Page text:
If you haven’t heard, I’ll tell you now: The current sixth-generation Chevrolet Camaro will die after nine years of production in January 2024. As a part of that news, Chevy said the car has no immediate successor. In the same breath, however, it noted “this is not the end of Camaro’s story.” That could mean a lot.

There are a lot of rumors relating to the vehicle’s future. The relevant ones suggest the car will be electrified and perhaps take a form we don’t recognize from a Camaro, like a sedan. Those are the only ones that mention the Camaro by name, though. There’s more to it than that.


General Motors has shown off a silhouette that looked an awful lot like a Camaro in the context of an upcoming electric vehicle. Rumors concerning the Corvette’s future also come into play here. The Corvette lineup will reportedly grow to include an SUV and a sedan. It’s plausible the sedan in this case is related to the Camaro or perhaps the two are even the same car.

To throw a wrench in things, GM confirmed there will be a new small-block V8. As far as its use cases go, GM has officially only mentioned its use in trucks. That being said, the small-block architecture is notably versatile. It’s mostly used in SUVs and pickups, sure, but with changes, it can be used in something like the Corvette and make 495 horsepower, naturally aspirated.

A hybrid solution is likely not on the table. GM’s hybrid efforts more or less ended with the E-Ray. It no longer builds its only other hybrid vehicle, the Volt.


The Detroit automaker’s options can be weighed against its competition. Ford just extended the life of the Mustang with a heavy refresh. That doesn’t seem like it’s on the table for the Camaro. Dodge is developing an electric muscle car, but whether it’s truly willing to give up its slice of the ICE two-door pie after just clinching the lead isn’t certain. A muscle car powered by the company’s new “Hurricane” straight-six is certainly plausible.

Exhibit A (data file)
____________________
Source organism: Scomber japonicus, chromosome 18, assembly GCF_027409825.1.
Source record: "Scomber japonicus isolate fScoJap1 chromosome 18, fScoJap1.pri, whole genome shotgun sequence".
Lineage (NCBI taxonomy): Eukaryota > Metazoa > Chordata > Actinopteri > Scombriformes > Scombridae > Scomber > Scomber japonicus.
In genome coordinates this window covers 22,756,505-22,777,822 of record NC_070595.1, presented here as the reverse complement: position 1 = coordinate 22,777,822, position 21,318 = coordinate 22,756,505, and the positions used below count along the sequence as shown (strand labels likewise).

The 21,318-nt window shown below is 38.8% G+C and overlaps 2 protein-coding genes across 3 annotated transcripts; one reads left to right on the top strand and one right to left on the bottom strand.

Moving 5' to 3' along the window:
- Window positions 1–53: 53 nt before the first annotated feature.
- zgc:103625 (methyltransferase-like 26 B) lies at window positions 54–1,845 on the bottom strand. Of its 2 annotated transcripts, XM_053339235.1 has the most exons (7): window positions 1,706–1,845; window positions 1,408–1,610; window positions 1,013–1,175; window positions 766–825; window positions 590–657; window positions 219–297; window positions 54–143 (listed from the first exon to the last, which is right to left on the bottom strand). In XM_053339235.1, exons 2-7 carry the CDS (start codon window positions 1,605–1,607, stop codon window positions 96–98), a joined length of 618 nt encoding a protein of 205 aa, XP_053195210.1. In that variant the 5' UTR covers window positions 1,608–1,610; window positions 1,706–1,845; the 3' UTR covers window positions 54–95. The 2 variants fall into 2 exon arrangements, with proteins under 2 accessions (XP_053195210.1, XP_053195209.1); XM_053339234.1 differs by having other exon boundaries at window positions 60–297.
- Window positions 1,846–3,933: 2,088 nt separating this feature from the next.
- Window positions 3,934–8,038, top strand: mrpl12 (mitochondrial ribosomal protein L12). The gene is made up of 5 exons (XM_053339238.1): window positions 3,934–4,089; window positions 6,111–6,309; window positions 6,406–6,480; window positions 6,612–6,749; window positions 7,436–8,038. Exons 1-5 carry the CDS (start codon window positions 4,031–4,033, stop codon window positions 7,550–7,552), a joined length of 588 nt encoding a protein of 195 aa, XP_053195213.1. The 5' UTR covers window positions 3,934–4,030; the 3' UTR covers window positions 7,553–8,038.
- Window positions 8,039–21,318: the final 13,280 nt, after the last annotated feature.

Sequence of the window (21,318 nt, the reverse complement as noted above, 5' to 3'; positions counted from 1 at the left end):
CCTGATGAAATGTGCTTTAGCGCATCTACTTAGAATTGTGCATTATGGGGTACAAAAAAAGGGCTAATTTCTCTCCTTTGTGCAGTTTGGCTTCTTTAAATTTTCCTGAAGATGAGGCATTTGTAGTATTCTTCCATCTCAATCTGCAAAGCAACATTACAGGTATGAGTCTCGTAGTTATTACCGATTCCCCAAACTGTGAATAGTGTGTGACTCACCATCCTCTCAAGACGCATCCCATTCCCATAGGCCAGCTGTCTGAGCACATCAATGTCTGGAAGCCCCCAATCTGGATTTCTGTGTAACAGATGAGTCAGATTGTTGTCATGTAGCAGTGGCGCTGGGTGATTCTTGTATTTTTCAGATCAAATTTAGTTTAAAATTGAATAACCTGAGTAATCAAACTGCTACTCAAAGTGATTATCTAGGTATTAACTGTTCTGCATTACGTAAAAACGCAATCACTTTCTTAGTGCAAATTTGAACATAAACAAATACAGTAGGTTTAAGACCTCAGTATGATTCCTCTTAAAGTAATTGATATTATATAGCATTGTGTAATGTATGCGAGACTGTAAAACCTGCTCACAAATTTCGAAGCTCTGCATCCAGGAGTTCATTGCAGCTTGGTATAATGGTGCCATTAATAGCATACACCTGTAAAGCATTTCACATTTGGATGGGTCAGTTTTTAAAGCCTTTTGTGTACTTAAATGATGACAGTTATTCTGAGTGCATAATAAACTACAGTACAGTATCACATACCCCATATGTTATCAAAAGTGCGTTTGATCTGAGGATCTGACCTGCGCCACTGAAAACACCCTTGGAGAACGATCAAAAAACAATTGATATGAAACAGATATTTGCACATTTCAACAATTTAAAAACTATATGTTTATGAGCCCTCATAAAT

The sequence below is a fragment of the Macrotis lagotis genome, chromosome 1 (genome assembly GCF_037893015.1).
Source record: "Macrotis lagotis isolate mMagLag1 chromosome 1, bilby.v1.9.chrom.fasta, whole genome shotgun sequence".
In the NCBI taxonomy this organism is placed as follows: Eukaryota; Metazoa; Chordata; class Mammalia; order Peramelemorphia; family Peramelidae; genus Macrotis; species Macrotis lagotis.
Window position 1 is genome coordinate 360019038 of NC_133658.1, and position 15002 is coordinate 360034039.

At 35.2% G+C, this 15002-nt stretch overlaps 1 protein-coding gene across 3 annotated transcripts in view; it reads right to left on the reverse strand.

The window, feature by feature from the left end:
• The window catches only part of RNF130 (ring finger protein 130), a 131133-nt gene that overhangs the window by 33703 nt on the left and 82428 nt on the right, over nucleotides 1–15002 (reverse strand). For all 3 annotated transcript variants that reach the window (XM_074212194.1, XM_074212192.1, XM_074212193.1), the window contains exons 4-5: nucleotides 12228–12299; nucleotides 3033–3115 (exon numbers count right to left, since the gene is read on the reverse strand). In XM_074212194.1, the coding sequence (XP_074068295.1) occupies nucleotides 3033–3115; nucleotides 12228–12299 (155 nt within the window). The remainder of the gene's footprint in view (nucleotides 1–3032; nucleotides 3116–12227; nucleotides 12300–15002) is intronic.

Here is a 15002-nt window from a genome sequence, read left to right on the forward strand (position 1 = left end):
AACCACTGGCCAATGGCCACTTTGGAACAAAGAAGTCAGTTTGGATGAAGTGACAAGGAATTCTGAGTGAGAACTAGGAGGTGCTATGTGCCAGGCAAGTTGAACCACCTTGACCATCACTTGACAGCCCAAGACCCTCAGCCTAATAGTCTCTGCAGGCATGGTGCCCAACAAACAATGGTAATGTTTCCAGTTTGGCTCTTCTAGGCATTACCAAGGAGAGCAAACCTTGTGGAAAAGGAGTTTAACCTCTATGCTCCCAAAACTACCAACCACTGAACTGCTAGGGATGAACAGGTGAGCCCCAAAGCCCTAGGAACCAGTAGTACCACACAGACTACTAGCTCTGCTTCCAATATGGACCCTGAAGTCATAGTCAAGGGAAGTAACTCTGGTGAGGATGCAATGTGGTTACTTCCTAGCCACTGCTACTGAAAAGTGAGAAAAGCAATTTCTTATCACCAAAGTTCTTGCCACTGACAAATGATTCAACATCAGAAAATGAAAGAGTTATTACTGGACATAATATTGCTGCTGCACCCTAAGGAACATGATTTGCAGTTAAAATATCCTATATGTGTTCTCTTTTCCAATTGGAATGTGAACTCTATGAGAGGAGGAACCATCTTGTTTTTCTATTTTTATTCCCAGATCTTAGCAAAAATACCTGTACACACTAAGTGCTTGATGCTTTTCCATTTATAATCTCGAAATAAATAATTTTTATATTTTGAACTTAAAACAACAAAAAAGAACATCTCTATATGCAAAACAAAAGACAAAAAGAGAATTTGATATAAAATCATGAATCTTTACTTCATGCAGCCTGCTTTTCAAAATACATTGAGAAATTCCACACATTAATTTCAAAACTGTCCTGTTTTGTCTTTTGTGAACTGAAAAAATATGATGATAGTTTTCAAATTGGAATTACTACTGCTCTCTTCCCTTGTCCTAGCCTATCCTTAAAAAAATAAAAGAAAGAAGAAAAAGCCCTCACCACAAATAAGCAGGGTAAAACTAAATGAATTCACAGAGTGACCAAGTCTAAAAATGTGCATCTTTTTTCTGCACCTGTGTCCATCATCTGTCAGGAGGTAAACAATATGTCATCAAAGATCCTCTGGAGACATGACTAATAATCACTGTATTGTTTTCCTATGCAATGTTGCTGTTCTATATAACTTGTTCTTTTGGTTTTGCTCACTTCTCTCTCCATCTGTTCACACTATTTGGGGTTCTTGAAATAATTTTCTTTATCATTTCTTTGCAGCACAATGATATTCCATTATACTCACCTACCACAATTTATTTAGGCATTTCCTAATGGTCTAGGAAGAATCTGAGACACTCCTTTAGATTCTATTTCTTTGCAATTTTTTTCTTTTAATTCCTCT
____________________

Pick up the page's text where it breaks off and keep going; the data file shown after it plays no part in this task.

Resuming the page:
The layman’s view would be for the Camaro to go electric and go electric soon, but the technology to enable high-performance EVs without high weight levels relative to a vehicle’s format isn’t really here yet. It works for things like luxury sedans, sure, but a two-door coupe? There are no sporty electric two-door coupes on the market for good reason.

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The latter point may be why the car’s near future will be a different format. The current Camaro, despite being the least popular of the big-three muscle cars, is the sharpest handling car of the trio. Keeping weight down is vital for that. Unless prospective owners are OK with an extremely short range relative to performance—they aren’t—a coupe seems unlikely within the next few years. If the Camaro returns as a two-door, it’s probably going to be a few years before we see it.

GM might also be concerned about the vehicle from the perspective of enthusiasts, or at least I hope it is. All electric cars are capable of impressive performance. All of them. What makes the Camaro special isn’t just the fact that it has 460 horsepower. It’s the fact that it has 460 horsepower and a stick shift and it sounds great and about a dozen other things specific to it being powered by internal combustion. There is no electric replacement for the pairing of a big, naturally aspirated V8 sending power to the rear wheels through a transmission you can shift like the words “mechanical sympathy” mean absolutely nothing to you. Let’s hope somebody—GM would be a good candidate—is trying to figure that out.

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